The Curdistanis Attend the Great Wisconsin Cheese Festival

Dear Readers (if indeed any remain),

So, we haven't posted a word since Inauguration Day, you say. What kind of a blog is this, you ask.

Well, readers, it's a blog that is deeply affected by the academic calendar and something called the "spring semester," followed by something called the "interim term," which entails teaching a semester's worth of material in three weeks.

Now, however, I have been jarred out of blogging complacency by two events. 1) The interim term ended yesterday, and I am done teaching for the year. 2) Today, I have seen truly stupendous, wondrous sites of cheese. How could I NOT blog about this? Our blog is named Curdistan, for the Flying Spaghetti Monster's sake.

And so, today, after Indian brunch in Appleton (and the discovery of a small Indian grocery store-YES!), we attended The Great Wisconsin Cheese Festival in Little Chute, Wisconsin. Despite the soggy weather, a good time was had by all.

Cheese curds? Present. Squeaky. Check.

Cheese carving? We saw talented folk carving Mr. Potato head, a football, a cow, the Brewers' logo, and, most amazing of all, a detailed replica of Miller Park out of good 'ol, gleaming yellow Wisconsin cheddar. Check.

A giant buffet of cheese to sample? Check. (At one point, someone asked members of our party "where we got the cheese," which is kind of hysterical).

Rides and other carnival fare? Check. (I mean, what better thing to do, after eating a bunch of cheese, than to go on RIDES?)

Cheese curd eating contest? Check.

What better way to usher in the summer in Wisconsin than a cheese festival? (Even if the current temperature is, yes, 48 degrees).


"In today's sharp sparkle, this winter air, anything can be made, any sentence begun"....

I never wrote about the day we heard Barack Obama speak. He wasn't President Obama yet (President Obama!), but it was a winter day so much like this one, last February, before the Wisconsin primary. We heard Obama at a small-ish "town hall" gathering in Waukesha, a suburb of Milwaukee. Obama actually came to Oshkosh later that week. But I had a meeting I couldn't skip for the speech, so on February 13, down to Waukesha we drove. We stood in the cold, talking to a woman who had brought her husband-- a Republican-- who was more worried about reactions to his Chicago Bears hat than about his party affiliation. We listened as Obama gave his stump speech-- which I think I practically had memorized after watching the campaign on tv for weeks-- and as he thoughtfully answered questions from the audience. We remained impressed. We were happy.

Above are two pictures from that day-- one of our gorgeous drive back home through snowy fields, the other of then-Senator Obama himself. I've been thinking about photography and history-- and the seams where personal memory and national memory meet-- as I watched the inauguration events this week. At the town hall, I was seated a few rows back-- maybe 50 feet from Obama-- and I probably raised my camera to take a picture about 10 times as he spoke. It felt invasive. It felt a bit rude. As many theorists have noted, there is a kind of violence in "fixing" someone in the camera's gaze. And yet, it was hard NOT to take a picture-- this was my only chance. And so, above, I have the photographic proof that I Was There, for one tiny stop of the 2008 campaign.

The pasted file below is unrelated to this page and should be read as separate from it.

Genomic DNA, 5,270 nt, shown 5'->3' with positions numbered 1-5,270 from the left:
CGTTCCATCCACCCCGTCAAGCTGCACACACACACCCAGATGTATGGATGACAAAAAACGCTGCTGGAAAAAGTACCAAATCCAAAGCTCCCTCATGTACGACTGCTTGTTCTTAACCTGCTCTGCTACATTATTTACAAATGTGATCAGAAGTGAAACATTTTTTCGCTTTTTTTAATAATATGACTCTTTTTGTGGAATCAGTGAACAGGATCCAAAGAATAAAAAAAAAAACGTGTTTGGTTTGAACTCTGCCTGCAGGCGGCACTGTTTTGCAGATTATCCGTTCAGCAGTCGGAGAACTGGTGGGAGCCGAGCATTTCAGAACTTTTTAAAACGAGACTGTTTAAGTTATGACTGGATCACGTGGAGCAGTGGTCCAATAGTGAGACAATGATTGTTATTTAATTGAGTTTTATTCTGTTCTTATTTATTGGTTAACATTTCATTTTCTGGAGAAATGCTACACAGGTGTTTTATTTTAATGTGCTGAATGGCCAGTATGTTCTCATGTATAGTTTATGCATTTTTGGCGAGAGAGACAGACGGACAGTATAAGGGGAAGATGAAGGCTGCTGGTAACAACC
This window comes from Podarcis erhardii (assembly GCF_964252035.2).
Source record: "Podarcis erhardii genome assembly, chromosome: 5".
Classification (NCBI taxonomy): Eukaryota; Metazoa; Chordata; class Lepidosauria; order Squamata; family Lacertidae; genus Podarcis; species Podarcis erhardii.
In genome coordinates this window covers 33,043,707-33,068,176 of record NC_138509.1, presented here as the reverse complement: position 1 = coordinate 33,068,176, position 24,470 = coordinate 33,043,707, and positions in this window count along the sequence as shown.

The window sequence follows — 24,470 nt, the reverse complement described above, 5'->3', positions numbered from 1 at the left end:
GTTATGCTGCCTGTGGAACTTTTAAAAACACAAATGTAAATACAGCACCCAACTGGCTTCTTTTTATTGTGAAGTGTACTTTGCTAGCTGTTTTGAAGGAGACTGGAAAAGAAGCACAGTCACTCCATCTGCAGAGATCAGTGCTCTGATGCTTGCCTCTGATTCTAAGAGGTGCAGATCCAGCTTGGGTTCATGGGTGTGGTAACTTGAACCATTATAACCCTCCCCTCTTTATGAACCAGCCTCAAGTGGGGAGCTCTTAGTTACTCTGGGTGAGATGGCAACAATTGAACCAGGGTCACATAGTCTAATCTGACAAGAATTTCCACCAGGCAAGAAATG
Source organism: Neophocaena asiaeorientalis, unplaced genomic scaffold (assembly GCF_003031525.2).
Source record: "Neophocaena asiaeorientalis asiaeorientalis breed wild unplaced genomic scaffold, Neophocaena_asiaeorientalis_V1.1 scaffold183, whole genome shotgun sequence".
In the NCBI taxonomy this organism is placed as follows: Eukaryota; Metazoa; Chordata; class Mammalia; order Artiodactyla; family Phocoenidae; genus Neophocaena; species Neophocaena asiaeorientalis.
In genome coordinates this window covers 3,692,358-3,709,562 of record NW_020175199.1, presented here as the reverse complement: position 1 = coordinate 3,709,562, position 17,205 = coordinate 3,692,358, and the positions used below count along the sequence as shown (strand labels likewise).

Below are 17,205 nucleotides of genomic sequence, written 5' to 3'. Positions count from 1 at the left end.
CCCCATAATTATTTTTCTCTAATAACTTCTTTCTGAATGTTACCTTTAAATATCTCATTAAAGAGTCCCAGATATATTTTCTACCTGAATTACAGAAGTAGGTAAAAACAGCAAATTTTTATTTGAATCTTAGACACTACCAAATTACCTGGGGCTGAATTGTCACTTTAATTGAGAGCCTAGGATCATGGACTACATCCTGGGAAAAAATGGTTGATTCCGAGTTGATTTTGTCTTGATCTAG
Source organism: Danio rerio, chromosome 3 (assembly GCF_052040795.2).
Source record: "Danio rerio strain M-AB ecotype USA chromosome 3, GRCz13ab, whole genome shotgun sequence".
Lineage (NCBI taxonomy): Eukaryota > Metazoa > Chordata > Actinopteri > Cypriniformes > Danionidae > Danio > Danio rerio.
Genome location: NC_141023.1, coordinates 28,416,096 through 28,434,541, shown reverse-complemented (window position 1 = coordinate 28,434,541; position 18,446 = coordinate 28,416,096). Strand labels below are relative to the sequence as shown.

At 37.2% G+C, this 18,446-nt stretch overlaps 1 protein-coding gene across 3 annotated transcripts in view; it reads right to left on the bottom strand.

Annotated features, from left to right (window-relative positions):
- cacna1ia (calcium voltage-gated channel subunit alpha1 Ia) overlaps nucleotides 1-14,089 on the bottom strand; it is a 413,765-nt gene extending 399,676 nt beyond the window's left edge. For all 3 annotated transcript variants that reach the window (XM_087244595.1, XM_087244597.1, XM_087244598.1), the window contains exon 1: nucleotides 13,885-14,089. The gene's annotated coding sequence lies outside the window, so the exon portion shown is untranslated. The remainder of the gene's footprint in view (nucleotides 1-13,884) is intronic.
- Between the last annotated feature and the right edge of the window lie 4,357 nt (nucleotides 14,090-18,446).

I'm not alone. Every television image of Obama working a rope line, or shaking hands after an inaugural celebration, shows people raising their cameras and cell phones high above the crowd, clicking away. Even Malia Obama has been busy recording what she sees, fixing things in time.

Photographs remind us where we are, where we've been. I have missed New York and DC a bit this week. I've thought of all of the people I knew there, the places I have stood there. In the online edition of the times, I looked at an image of the Columbia campus in the snow, students gathered on the steps, watching the oath. On flickr, there was a picture of our old neighborhood in Washington Heights.

It's sunset here in Oshkosh, on a day that was crisp and cold-- very similar temperatures to what was reported for DC, except that here, this weather feels good and like a bit of a thaw to me. I watched the ceremonies with a mix of emotion and a critical gaze. But it was hard to remain aloof when I heard the strains of "Air and Simple Gifts"--because that folk melody reminded me of what it was like to be a teenager, listening to "Appalachian Spring," thinking of ideas that I thought were new and simple and grand (they are old things, really, and not simple or necessarily grand). It was hard to be cynical about the inaugural address, even while I mentally tried to "unpack" it, hard not to be moved by "our patchwork heritage," by the return of science, by the idea that now perhaps our government at least will not torture, will not kill so much as it does. It was hard not to think of my grandparents, those I knew and those I did not meet, and all of the others before them... the ones who crossed oceans, as Obama said today, or, in Tony Kushner's phrasing, "the ones who crossed the ocean, who brought with us to America the villages of Russia and Lithuania," the woman "who carried the old world on her back across the ocean, in a boat....You can never make that crossing that she made, for such Great Voyages in this world do not anymore exist."

I cried hearing Elizabeth Alexander's luminous "praise song for the day." In my head, I try to balance "Say it plain, that many have died for this day. Sing the names of the dead who brought us here, who laid the train tracks, raised the bridges, picked the cotton and the lettuce..." with "A teacher says, "Take out your pencils. Begin."